In the 1920s, Tacoma received most of its electrical energy from dams on the Nisqually and Skokomish Rivers. Supplemental energy came from the Dock Street steam plant (1922). A drought in 1929 severely cut the power from the hydroelectric sources. The shortage became so critical that Superintendent Ira S. Davisson (1860-1951) had to cut power to Cascade Paper Company. Cascade laid off 300 employees. Fort Lewis turned the lights out in the barracks at 4:00 p.m.
Tacoma appealed to President Herbert Hoover, who bumped the matter to the Navy. At first the Secretary of the Navy refused the request, but negotiations resulted in a message to the Lexington’s captain to go to Tacoma, then to wait, then to go to Tacoma.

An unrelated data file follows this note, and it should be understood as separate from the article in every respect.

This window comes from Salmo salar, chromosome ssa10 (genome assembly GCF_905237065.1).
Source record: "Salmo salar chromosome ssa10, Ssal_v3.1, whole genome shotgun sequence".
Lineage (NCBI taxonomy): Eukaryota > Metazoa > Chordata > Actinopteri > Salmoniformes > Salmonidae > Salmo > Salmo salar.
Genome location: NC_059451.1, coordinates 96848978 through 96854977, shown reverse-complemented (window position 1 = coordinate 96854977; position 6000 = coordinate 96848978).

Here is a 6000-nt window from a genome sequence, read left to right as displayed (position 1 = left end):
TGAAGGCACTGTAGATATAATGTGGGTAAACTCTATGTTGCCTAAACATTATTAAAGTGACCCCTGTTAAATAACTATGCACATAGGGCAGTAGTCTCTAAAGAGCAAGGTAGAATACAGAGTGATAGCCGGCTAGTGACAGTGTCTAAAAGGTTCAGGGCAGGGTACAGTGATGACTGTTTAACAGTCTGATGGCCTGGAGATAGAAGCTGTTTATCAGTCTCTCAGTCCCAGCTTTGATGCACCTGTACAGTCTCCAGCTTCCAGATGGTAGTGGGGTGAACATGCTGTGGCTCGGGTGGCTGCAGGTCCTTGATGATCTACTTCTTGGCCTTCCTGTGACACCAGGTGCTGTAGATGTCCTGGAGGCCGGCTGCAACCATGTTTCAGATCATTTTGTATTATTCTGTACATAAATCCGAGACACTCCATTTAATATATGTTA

The request for the Lexington was opposed by Puget Sound Power & Light and by Seattle City Light, which claimed that the drought did not affect their operations. After the Lexington left Tacoma in January 1930, Seattle requested that the ship help out there. The Navy declined.
The "Lady Lex" arrived at Tacoma's Baker Dock in the rain to the sounds of a brass band and the applause of City Light customers. The Lexington’s boilers supplied a quarter of Tacoma’s power for about 30 days, leaving on January 17, 1930. That month, the skies opened and rain filled Tacoma’s reservoirs.
Tacoma enjoyed a special relationship with the carrier until its loss at the Battle of the Coral Sea on May 8, 1942.